To run the maximum configurations, a machine needs an adequate amount of memory to support the guest domains. The amount of memory is dependent on your platform and your OS. See the documentation for your platform, Oracle Solaris 10 8/11 Installation Guide: Planning for Installation and Upgrade , Installing Oracle Solaris 11 Systems , and Installing Oracle Solaris 11.1 Systems .
Memory and swap space usage increases in a guest domain when the vsw services used by the domain provide services to many virtual networks in multiple domains. This increase is due to the peer-to-peer links between all the vnet instances connected to the vsw. The service domain benefits from having extra memory. The recommended minimum is four Gbytes when running more than 64 domains. Start domains in groups of 10 or fewer and wait for them to boot before starting the next batch. The same advice applies to installing operating systems on domains. You can reduce the number of links by disabling inter-vnet links. See Inter-Vnet LDC Channels in Oracle VM Server for SPARC 3.1 Administration Guide .
If you have made any configuration changes since last saving a configuration to the SC, before you attempt to power off or power cycle an Oracle VM Server for SPARC system, make sure that you save the latest configuration that you want to keep.
Because no other domains are bound, the firmware automatically powers off the system.
Because no other domains are bound, the firmware automatically power cycles the system before rebooting it. When the system restarts, it boots into the domain configuration last saved or explicitly set.
Under certain circumstances, the Logical Domains Manager rounds up the requested memory allocation to either the next largest 8-Kbyte or 4-Mbyte multiple. Thhe following example shows sample output of the ldm list-domain -l command, where the constraint value is smaller than the actual allocated size:
Memory: Constraints: 1965 M raddr paddr5 size 0x1000000 0x291000000 1968M
Variable updates persist across a reboot but not across a power cycle unless the variable updates are either initiated from OpenBoot firmware on the control domain or followed by saving the configuration to the SC.
Note the following conditions:
When the control domain reboots, if there are no bound guest domains and no delayed reconfiguration in progress, the SC performs a power cycle of the system.
When the control domain reboots, if guest domains are bound or active (or the control domain is in the middle of a delayed reconfiguration), the SC does not perform a power cycle of the system.
Logical Domains variables for a domain can be specified using any of the following methods:
At the OpenBoot prompt.
Using the Oracle Solaris OS eeprom(1M) command.
Using the Logical Domains Manager CLI (ldm).
In a limited fashion, from the system controller (SC) using the bootmode command. This method can be used for only certain variables, and only when in the factory-default configuration.
Variable updates that are made by using any of these methods should always persist across reboots of the domain. The variable updates also always apply to any subsequent domain configurations that were saved to the SC.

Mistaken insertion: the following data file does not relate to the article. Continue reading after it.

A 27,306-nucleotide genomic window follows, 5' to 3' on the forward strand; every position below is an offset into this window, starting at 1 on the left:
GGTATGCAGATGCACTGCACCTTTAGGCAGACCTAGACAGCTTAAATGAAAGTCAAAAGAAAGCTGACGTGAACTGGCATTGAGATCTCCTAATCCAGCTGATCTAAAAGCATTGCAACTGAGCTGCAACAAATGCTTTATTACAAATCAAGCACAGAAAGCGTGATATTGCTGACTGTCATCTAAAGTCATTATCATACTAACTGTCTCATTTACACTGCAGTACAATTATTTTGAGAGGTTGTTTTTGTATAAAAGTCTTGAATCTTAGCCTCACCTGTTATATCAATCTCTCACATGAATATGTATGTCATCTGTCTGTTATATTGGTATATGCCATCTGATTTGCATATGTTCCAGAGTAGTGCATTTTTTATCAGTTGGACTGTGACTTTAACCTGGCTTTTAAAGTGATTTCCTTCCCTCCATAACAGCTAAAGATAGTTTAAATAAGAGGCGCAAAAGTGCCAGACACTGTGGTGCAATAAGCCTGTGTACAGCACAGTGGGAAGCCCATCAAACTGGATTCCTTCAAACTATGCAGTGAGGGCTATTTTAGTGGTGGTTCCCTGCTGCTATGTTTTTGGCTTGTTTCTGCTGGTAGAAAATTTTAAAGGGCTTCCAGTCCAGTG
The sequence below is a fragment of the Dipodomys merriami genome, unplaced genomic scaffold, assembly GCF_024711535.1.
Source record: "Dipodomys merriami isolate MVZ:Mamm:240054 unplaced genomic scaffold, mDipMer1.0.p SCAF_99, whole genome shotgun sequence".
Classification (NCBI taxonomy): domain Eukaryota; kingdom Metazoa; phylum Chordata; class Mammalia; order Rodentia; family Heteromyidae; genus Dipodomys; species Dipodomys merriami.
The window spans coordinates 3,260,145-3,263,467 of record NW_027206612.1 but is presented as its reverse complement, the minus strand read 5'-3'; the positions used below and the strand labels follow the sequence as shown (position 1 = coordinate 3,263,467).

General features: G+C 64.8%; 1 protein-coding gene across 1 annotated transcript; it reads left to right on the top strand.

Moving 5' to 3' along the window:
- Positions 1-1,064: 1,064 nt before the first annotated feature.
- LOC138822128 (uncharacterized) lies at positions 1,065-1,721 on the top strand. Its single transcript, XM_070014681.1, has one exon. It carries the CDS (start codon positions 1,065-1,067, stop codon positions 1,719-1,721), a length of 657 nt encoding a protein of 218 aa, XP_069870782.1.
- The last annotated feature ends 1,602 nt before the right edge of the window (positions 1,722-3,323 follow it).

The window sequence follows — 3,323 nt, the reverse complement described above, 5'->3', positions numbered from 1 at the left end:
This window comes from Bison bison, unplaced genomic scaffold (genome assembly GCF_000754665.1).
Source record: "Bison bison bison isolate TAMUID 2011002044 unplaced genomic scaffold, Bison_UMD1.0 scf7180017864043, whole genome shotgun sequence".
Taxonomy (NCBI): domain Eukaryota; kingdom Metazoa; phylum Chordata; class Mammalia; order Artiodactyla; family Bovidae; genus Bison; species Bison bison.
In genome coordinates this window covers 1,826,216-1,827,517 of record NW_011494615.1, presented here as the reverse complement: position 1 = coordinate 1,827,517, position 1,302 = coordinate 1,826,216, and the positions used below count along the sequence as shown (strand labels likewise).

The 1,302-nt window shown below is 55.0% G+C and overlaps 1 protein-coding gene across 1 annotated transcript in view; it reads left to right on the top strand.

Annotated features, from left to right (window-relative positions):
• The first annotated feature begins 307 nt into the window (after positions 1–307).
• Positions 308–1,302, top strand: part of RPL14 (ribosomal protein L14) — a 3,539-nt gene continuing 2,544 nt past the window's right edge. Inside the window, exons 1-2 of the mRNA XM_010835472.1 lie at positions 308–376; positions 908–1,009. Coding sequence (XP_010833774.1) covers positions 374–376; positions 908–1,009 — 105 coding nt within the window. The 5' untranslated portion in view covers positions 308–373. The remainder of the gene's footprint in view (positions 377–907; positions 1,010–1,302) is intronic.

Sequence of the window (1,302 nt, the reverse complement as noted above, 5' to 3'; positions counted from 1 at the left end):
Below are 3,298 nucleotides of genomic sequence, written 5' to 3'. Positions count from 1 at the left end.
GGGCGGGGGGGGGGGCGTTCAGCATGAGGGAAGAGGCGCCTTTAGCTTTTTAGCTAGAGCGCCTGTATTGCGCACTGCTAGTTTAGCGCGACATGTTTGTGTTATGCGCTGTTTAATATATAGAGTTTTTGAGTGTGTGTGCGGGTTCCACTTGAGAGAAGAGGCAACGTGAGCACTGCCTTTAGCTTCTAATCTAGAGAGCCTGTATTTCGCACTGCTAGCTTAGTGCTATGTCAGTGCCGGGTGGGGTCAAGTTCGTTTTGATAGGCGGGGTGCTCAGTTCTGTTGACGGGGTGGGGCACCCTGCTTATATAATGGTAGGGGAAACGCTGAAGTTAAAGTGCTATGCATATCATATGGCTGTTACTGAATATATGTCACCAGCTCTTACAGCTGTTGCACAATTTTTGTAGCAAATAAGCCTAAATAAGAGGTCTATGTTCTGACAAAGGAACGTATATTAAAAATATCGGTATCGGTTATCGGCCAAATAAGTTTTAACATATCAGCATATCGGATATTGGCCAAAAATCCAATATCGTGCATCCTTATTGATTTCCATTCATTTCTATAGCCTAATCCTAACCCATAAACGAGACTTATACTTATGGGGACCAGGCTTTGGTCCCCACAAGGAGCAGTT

In Oracle VM Server for SPARC 3.1 software, variable updates do not persist as expected in a few cases:
All methods of updating a variable persist across reboots of that domain. However, they do not persist across a power cycle of the system unless a subsequent logical domain configuration is saved to the SC.
However in the control domain, updates made using either OpenBoot firmware commands or the eeprom command do persist across a power cycle of the system even without subsequently saving a new logical domain configuration to the SC. The eeprom command supports this behavior on SPARC T5, SPARC M5, and SPARC M6 systems, and on SPARC T3 and SPARC T4 systems that run at least version 8.2.1 of the system firmware.
In all cases, when reverting to the factory-default configuration from a configuration generated by the Logical Domains Manager, all Logical Domains variables start with their default values.
If you are concerned about Logical Domains variable changes, do one of the following:
Bring the system to the ok prompt and update the variables.
Update the variables while the Logical Domains Manager is disabled:
# svcadm disable ldmd update variables # svcadm enable ldmd
When running Live Upgrade, perform the following steps:
# svcadm disable -t ldmd # luactivate be3 # init 6
If you modify the time or date on a logical domain, for example, using the ntpdate command, the change persists across reboots of the domain but not across a power cycle of the host. To ensure that time changes persist, save the configuration with the time change to the SP and boot from that configuration.
The following Bug IDs have been filed to resolve these issues: 15375997, 15387338, 15387606, and 15415199.
Sun Simple Network Management Protocol (SNMP) Management Agent does not support multiple domains. Only a single global domain is supported.
When the primary domain is in a delayed reconfiguration state, resources that are managed by Oracle VM Server for SPARC are power-managed only after the primary domain reboots. Resources that are managed directly by the OS, such as CPUs that are managed by the Solaris Power Aware Dispatcher, are not affected by this state.
Discrete cryptographic units are present only on UltraSPARC T2, UltraSPARC T2 Plus, and SPARC T3 systems.
Cryptographic unit dynamic reconfiguration (DR) enables you to add and remove cryptographic units from a domain. The Logical Domains Manager automatically detects whether a domain allows cryptographic unit DR, and enables the functionality only for those domains. In addition, CPU DR is no longer disabled in domains that have cryptographic units bound and then are running an appropriate version of the Oracle Solaris OS.